756 N. Milwaukee Ave.
Chicago, IL 60642
General Tickets $25 HERE
Member Tickets $20 HERE
Teaching artist Chrissy Gray-Rodriguez will lead you in a hands-on workshop as you create your own cathedral (or other structure of your choosing) inspired by the art of Aldo Piacenza!
After a group viewing and discussion of Piacenza’s works in Intuit’s current exhibition, Chicago Calling: Art Against the Flow, you will be guided through step-by-step instructions as you build your structure using cardboard and assorted upcycled materials. After your building is constructed, you will be encouraged to explore your personal style, using Piacenza’s cathedrals as a catalyst, to embellish the exterior architectural details of your design. All supplies are included. No art experience required!
Please note: This workshop will include the use of sharp cutting tools. Youth registrants under the age of 14 must be accompanied by a registered adult to assist/supervise with cutting tools.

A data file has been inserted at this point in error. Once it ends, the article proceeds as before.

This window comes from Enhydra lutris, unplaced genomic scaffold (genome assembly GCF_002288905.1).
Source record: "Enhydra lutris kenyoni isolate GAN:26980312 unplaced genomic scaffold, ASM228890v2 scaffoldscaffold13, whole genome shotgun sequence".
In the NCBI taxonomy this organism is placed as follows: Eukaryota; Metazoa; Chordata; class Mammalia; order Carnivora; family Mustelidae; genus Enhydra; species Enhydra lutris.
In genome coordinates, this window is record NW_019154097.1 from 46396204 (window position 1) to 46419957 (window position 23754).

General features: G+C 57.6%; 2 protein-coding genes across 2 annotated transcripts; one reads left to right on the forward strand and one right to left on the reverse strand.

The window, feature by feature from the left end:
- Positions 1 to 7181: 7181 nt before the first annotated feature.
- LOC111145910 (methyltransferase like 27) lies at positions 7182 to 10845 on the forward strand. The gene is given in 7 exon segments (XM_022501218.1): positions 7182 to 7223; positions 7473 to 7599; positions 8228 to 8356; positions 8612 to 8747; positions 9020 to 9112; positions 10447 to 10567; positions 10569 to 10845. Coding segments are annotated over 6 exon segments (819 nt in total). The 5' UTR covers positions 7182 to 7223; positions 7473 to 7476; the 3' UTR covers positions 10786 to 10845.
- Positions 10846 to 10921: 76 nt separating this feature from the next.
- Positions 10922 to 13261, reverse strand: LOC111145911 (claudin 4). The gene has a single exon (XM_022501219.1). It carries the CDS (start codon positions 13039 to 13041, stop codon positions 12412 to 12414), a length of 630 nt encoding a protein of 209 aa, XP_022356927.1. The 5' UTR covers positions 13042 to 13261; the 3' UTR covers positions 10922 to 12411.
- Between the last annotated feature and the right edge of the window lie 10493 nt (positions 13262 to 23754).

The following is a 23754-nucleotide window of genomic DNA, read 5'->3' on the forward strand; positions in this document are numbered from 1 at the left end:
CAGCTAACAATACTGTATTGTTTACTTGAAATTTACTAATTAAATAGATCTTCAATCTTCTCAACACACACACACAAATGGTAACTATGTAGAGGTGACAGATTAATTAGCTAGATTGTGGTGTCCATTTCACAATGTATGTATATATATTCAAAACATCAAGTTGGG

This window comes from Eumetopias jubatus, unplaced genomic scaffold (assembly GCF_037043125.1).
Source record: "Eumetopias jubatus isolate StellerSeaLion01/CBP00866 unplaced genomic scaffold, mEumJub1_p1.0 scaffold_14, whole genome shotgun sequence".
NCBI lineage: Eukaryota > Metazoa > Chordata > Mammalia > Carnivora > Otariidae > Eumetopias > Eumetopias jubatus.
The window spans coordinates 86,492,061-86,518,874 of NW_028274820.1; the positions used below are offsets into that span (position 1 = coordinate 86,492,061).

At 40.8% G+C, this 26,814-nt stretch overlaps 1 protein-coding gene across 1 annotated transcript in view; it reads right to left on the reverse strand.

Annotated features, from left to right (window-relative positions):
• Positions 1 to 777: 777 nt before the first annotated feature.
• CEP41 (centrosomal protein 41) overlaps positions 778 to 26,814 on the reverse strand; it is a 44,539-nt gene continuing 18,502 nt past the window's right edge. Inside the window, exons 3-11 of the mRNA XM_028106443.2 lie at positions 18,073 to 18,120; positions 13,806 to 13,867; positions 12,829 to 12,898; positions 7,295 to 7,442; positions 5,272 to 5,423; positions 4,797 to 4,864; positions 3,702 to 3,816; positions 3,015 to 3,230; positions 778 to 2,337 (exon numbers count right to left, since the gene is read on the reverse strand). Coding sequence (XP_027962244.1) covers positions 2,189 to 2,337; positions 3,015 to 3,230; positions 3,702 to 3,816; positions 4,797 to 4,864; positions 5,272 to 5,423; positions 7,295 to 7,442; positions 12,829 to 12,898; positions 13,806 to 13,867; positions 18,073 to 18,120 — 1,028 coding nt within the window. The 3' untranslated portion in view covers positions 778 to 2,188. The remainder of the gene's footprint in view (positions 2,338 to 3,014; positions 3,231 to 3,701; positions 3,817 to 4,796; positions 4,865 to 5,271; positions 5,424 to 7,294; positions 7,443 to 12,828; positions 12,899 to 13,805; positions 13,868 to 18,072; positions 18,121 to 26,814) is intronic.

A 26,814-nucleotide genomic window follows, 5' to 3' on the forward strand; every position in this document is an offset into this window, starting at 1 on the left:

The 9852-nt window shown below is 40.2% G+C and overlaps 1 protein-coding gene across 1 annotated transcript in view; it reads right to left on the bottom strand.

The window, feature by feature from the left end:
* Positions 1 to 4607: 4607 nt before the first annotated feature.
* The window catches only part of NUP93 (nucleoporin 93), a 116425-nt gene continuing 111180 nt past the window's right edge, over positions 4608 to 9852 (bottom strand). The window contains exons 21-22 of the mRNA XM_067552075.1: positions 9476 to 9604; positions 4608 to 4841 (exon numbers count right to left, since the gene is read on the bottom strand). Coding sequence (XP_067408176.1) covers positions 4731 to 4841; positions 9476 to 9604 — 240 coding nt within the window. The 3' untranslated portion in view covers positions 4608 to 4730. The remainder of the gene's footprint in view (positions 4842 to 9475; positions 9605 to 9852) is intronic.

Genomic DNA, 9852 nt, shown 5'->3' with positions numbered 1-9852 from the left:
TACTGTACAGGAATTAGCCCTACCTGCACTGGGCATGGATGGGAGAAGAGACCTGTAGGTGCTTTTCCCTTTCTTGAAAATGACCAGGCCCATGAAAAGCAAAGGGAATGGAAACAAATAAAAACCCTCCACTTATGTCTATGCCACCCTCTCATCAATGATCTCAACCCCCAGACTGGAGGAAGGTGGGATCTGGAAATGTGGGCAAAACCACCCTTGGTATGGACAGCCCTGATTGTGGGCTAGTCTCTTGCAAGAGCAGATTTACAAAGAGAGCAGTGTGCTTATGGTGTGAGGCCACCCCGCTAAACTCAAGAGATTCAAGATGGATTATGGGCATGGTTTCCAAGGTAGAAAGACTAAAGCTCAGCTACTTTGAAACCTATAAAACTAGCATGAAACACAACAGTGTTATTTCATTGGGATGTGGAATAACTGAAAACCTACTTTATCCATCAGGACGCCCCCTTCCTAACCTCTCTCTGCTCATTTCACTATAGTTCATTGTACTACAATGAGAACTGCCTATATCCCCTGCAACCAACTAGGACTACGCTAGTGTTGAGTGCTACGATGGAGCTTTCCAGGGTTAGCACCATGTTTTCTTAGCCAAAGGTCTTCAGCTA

Lunch break: There will be a 45-minute break for lunch starting at 1 p.m. You may bring your own brown bag lunch or step out for a bite to eat at a local café (recommendations can be provided day of).
Chrissy Gray-Rodriguez has been teaching with Chicago Public Schools for over 20 years. She has also taught with the Chicago Park District, After School Matters (formerly Gallery 37) and Hyde Park Art Center. Prior to her path in art education, she received her BFA at the School of the Art Institute of Chicago with a focus in painting and drawing. Today her body of work encompasses more sculptural and multi-media approaches. This is evident in her jewelry designs which combines ceramic and metal. Since participating in her first Teacher Fellowship Program in 2010, she states the INTUIT has played a huge role in developing her teaching philosophy and curriculum design. "Exposing my students to artists that characteristically are untrained and often use non-traditional and/or found art mediums, validates that we all are artists. We can make art for ourselves without pressure of worrying about who is the viewer. We can make something amazing out of everyday items that one no longer finds valuable. Art-making can empower us to overcome obstacles and be the vehicle to healing."